All images are courtesy of AMAR Foundation
All images are courtesy of AMAR Foundation
The kamān (2)
The Arab Music Archiving and Research foundation (AMAR), in collaboration with the Sharjah Art Foundation (SAF), presents Durūb al-Nagham.
Welcome to a new episode of Durūb al-Nagham.
Today, we will resume our discussion about the kamān with Mr. Ahmad al-Salihi.
But first, please note that our show will cover all the musical instruments in different locations, with several persons, and from different angles. A specific instrument will not be discussed with only one guest. In our episodes throughout the years, we will present different points of view concerning our various subjects.
Now let us resume, with Mr. Ahmad al-Salihi, our discussion from where it ended last time, i.e. the era of Ibrāhīm Sahlūn and Antoine al-Shawwā.
Ibrāhīm Sahlūn and Antoine al-Shawwā’s period also witnessed the rise of Sāmī al-Shawwā — Antoine’s son — who collaborated to establishing a school for the Arabic violin. The instrumentalists who played quartertones, bayyātī and sīkāh, and used certain techniques could not be considered as forming a school before Sāmī al-Shawwā enriched this system with taqsīm, musical pieces, and improvisations, added to his use of several techniques known in Western as well as Arab music. He used all the techniques discussed today. Moreover, he influenced many while he was himself influenced by Turkish music and Jamīl Bēk Ṭanbūrī’s — among others — style in playing, and used the techniques he learned to serve Egyptian music, or Arab music in general.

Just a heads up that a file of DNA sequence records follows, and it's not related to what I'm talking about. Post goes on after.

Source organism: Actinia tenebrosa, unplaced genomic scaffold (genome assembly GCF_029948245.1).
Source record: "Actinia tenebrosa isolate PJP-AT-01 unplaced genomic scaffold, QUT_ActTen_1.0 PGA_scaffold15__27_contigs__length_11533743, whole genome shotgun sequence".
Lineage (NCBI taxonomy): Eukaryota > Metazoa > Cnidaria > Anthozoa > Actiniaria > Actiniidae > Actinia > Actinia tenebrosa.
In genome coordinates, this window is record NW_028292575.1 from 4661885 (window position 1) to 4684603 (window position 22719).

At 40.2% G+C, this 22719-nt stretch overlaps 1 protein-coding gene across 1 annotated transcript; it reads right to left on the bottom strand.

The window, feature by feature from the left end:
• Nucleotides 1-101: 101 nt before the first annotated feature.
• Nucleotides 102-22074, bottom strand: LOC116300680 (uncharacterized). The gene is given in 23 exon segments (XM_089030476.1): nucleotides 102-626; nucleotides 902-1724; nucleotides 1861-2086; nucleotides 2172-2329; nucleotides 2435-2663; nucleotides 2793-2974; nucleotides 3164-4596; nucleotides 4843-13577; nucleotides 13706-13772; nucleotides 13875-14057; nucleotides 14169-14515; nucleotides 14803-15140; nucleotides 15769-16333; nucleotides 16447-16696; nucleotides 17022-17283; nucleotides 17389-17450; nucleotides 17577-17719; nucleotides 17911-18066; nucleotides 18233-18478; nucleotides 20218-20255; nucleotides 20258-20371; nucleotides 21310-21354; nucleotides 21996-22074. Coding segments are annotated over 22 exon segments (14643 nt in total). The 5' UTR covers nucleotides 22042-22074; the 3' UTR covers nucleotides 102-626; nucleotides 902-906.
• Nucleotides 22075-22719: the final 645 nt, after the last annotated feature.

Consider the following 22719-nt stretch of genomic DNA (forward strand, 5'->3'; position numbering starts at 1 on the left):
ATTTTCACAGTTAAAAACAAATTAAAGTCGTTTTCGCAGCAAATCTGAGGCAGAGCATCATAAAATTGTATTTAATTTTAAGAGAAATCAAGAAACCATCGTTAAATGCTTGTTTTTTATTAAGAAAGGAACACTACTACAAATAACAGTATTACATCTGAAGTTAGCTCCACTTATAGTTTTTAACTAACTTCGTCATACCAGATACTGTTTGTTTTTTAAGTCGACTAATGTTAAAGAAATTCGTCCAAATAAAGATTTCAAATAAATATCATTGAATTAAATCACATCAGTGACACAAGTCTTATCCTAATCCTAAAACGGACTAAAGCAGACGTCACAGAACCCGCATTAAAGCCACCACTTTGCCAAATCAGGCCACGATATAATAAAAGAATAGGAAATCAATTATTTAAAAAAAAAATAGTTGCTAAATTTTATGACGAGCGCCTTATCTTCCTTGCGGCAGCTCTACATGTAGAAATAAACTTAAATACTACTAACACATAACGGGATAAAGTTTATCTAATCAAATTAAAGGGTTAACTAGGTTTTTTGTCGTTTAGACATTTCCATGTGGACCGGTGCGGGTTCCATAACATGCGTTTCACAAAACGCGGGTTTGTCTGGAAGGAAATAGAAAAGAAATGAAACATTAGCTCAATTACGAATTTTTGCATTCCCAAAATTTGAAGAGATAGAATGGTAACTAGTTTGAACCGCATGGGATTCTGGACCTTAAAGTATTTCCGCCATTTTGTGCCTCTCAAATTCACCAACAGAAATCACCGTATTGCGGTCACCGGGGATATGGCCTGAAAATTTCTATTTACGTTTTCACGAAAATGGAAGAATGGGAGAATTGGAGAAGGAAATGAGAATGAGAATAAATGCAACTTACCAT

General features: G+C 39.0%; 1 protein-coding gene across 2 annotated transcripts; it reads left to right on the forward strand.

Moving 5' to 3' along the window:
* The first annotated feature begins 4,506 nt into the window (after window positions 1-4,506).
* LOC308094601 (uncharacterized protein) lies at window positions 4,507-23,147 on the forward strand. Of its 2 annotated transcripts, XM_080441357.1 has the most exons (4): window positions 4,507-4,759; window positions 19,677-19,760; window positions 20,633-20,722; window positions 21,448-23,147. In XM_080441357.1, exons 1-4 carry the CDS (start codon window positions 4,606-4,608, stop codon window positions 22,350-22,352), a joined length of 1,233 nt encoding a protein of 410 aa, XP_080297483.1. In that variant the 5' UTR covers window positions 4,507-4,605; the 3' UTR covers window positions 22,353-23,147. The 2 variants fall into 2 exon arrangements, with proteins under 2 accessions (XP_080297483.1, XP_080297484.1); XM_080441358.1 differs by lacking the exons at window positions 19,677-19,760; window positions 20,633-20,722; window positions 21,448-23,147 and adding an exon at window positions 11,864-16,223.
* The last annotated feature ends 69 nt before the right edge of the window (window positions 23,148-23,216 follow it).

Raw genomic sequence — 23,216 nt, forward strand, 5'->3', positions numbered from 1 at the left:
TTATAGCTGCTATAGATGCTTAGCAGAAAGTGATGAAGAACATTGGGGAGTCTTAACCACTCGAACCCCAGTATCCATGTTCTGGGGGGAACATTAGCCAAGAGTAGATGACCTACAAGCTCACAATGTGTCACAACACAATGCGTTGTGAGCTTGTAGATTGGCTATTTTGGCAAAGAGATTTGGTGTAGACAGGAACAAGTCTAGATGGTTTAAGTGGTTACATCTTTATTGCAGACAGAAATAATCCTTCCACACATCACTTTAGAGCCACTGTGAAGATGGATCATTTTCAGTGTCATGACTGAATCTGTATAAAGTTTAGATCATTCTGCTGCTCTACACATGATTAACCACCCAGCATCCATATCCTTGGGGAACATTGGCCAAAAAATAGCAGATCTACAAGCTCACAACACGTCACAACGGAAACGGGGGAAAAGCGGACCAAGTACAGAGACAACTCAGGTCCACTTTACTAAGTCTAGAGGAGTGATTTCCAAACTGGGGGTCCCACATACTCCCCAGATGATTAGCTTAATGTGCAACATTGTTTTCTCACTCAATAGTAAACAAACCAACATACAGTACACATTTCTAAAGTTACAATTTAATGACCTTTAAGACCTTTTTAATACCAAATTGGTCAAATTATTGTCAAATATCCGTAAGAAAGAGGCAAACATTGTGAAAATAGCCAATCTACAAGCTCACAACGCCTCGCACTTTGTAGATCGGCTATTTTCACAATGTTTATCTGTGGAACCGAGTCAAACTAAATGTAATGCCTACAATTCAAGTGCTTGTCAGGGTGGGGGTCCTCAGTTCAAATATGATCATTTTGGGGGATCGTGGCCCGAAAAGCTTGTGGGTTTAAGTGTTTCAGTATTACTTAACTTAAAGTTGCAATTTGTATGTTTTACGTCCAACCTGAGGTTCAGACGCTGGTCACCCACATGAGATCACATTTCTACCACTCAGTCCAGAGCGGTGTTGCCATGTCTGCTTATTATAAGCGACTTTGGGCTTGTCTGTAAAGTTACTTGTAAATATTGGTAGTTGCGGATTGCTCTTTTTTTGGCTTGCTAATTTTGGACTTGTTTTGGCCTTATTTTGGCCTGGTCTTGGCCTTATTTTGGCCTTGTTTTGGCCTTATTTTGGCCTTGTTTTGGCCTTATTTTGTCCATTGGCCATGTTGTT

He seems to have gone well beyond Turkish music, and to have listened to the music of Central Asia, Iran, and the Arabian Maghreb… He was indeed very knowledgeable.
True. He was well learned in music and played in great harmony with the Iraqis with whom he recorded at some point in time. Sāmī al-Shawwā’s style was so distinctive that any expert would recognize it, even in his performance of Iraqi songs. His playing was compatible with Iraqi music, while preserving its distinctive character.
The same applies to his performance with musicians from Tunisia, the Arabian Gulf, and the Yemen.
Yes. He recorded with Kuwaitis beautiful Kuwaiti ṣawt and khammārī in a very harmonious performance, while preserving his personal style.